By Jean Reynolds

Police training includes examining and discard negative attitudes towards victims. In the past, instead of apprehending and prosecuting sexual assailants, police sometimes decided that the victim was responsible for what happened. Law enforcement officers need to discard any lingering misbeliefs they’re harboring about the nature of sexual assaults. Most victims of sexual assault are women, but sexual assaults can also occur in gay and transgender relationships.

Police training needs to include attitudes towards sexual assault and its victims. Sexual assault presents special challenges to law enforcement. The alleged victim and suspect may have conflicting stories, and often there are no witnesses to help police sort out what really happened. Technology has been a real boon to rape investigations. DNA and other evidence from a “rape kit” can help determine whether a crime was committed and who the perpetrator was. The medical exam and evidence collection are complex processes that can take several hours. Evidence is then sent to a lab for processing that can cost a thousand dollars or more.

Law enforcement has been using rape kits in the 1970s, and DNA testing was added in the 1980s, making sexual assault cases easier to investigate and prosecute—or so it would seem. But the results have been disappointing. Since 2013, thousands of untested rape kits have been found gathering dust in forensic storage facilities.

Congress has passed laws requiring the Department of Justice to oversee testing and allocate funds for these unprocessed kits. But the backlog persists. Why?

Part of the problem lies in mistaken attitudes about sex that pervade many areas of modern life—including criminal justice. Myths and misunderstandings create problems for victims of sexual assault that go far beyond the problem of untested kits.

Police officers need to re-examine their beliefs about how men and women handle their sexuality so that the sexual assault allegations can be investigated with sensitivity and professionalism.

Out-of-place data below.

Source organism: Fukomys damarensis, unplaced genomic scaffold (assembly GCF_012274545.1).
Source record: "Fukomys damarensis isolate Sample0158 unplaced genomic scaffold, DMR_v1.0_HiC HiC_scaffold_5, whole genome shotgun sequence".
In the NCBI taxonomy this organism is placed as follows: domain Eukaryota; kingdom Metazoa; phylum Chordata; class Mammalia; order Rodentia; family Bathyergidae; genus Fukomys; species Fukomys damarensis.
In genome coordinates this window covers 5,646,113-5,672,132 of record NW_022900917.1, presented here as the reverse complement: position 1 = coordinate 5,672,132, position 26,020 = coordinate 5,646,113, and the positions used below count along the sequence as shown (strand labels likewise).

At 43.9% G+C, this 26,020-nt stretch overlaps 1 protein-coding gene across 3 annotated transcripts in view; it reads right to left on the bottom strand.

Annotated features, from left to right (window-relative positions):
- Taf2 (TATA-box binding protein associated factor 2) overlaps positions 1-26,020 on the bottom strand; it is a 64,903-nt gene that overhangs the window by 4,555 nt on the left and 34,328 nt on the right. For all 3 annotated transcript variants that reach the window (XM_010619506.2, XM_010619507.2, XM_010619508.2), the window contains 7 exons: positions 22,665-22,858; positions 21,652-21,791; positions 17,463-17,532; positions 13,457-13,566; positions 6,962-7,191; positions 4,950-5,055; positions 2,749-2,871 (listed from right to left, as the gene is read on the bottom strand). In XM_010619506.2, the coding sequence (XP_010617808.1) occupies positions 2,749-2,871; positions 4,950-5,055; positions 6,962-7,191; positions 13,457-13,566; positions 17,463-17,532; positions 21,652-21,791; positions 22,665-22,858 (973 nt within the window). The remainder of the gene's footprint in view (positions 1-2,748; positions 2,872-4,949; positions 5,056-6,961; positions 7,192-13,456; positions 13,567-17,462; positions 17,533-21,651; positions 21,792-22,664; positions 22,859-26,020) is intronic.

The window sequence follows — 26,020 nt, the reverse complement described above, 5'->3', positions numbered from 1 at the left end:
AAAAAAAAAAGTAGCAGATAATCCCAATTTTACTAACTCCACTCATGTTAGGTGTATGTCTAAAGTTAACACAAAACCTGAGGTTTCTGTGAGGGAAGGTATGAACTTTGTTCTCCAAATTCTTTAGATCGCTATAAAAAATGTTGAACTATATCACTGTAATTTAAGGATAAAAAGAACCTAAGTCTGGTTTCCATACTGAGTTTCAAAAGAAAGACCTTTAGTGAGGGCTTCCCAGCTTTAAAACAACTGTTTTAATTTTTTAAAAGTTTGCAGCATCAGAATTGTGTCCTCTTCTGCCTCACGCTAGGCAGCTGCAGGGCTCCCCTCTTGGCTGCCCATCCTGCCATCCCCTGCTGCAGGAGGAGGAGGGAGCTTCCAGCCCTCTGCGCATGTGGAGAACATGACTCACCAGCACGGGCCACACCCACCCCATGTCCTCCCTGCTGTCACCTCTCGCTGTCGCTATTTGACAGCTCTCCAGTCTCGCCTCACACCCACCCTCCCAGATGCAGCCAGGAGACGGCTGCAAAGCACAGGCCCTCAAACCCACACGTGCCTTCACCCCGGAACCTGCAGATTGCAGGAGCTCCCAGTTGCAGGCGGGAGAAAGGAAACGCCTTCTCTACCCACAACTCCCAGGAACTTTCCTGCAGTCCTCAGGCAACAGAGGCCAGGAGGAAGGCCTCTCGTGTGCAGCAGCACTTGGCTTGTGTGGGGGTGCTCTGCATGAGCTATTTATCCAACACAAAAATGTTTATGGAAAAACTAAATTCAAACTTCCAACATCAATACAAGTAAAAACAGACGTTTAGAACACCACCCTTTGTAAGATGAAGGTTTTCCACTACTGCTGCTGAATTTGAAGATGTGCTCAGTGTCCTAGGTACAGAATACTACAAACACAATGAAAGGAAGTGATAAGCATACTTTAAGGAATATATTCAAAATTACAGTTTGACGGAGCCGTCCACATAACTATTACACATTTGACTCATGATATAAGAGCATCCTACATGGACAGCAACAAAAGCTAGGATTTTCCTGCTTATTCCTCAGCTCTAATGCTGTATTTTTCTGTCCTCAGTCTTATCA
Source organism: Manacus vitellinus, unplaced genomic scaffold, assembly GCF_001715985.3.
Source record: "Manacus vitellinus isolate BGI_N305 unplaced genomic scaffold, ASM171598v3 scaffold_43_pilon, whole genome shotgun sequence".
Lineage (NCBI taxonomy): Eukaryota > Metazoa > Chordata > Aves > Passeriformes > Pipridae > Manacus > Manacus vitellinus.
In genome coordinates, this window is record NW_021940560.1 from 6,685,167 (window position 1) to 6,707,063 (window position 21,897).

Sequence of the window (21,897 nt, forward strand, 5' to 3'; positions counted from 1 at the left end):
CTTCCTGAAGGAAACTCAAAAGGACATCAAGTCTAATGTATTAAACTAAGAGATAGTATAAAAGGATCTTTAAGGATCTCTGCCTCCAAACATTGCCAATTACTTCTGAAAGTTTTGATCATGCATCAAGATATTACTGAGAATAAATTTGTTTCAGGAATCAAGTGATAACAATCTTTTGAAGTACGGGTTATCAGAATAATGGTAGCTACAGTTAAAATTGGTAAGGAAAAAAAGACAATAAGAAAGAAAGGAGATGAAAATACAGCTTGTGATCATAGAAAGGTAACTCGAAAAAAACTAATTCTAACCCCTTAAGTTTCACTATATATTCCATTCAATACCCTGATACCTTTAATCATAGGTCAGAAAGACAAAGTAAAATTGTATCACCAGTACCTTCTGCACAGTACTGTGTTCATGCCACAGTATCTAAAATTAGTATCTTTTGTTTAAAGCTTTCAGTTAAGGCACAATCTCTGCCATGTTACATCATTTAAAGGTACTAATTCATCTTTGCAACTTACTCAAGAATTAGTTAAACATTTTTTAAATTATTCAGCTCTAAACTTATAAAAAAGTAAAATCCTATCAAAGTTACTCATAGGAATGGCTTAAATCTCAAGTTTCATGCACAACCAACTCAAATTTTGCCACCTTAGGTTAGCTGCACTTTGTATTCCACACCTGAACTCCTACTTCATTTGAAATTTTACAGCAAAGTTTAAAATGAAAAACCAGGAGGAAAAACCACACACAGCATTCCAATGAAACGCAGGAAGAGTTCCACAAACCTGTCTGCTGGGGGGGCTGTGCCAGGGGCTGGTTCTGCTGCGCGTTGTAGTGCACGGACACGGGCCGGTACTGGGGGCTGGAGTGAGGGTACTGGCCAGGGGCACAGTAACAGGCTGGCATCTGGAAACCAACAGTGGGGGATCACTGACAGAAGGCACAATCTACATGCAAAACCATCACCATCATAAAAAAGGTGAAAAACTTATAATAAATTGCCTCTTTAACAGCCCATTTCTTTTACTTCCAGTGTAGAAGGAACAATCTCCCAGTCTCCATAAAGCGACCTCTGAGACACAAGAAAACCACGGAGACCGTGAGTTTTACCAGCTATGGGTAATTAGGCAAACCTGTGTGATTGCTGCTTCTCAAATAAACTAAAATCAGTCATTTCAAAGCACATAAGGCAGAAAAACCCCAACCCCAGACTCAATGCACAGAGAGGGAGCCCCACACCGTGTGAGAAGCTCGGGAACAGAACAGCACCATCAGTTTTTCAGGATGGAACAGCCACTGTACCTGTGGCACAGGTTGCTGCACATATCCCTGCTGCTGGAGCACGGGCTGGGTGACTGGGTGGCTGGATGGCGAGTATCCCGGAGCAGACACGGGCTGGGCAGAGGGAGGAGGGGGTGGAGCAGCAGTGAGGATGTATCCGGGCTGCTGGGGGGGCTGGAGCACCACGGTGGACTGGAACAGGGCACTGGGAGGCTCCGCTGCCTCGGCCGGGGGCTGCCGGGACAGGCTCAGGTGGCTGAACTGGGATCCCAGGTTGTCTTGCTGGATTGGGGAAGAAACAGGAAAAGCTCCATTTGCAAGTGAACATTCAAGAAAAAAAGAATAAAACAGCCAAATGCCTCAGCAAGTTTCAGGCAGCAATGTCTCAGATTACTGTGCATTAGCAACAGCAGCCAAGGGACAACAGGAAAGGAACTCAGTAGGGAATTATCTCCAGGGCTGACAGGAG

Here are questions every officer needs to think about:

  1. Who is responsible for setting limits in a sexual situation?

One common mistake is the assumption that men are supposed to pressure women for sex—and women are supposed to resist. This “boys will be boys” philosophy makes the woman the guilty party if a date turns ugly.

Sex has to be a mutual choice. It’s wrong to expect a woman to overpower a persistent man who may be bigger and stronger than she is—and then blame her if she is sexually assaulted.

  1. Is it okay for women to attract attention to themselves?

Another widespread (and wrong) belief is that a woman who makes herself attractive to the opposite sex is secretly inviting a man to overpower her—the “she asked for it” excuse for rape.

Women have long used makeup and clothing to appeal to men. Dancing, dim lights, and alcohol have long been used to create romantic settings for relationships to develop. An eye-catching dress or provocative dance style does not imply sexual consent.

  1. Does “no” secretly mean “try harder”?

Another common misbelief is that a woman’s “no” means “yes”—that women enjoy teasing men, leading them on, and being overpowered by men. Everyone has a legal right to make choices about sex. Touching without consent can potentially constitute an assault and result in arrest.

  1. Do women secretly hope that a man will be forceful?

It’s an old (and vicious) joke: A sexual assault victim should just “lie back and enjoy it.” Rape is dismissed as sexual ardor that got out of control, and the woman should just make the best of it.

Rape is a crime of power, not sex. The rapist has two payoffs: inflicting humiliation and pain, and exercising control. There is no common ground between the crime of rape and the pleasure of consensual sex.

How do these misbeliefs affect police work? Problems begin when a victim is interviewed by an officer asks why she didn’t fight harder, why she’s so carefully made up, why she’s wearing a dress that shows off her curves.

The problems are compounded when an agency decides not to test her rape kit because “we already have a suspect” (who somehow is never charged) or, conversely, “we don’t have a suspect” (ignoring the availability of DNA databases).

Recent publicity about rape kits languishing in storage has led to testing of hundreds of kits—and arrests, in some cases, of serial rapists who went free after inflicting suffering on countless victims.

Law enforcement can—and should—lead the fight against sexual violence against any victims, including men and women who are gay and transgender. One important step is to discard ideas and beliefs that justify mistreatment of any human being under the mistaken belief that sexual assault is “love gone wrong.” No, it isn’t.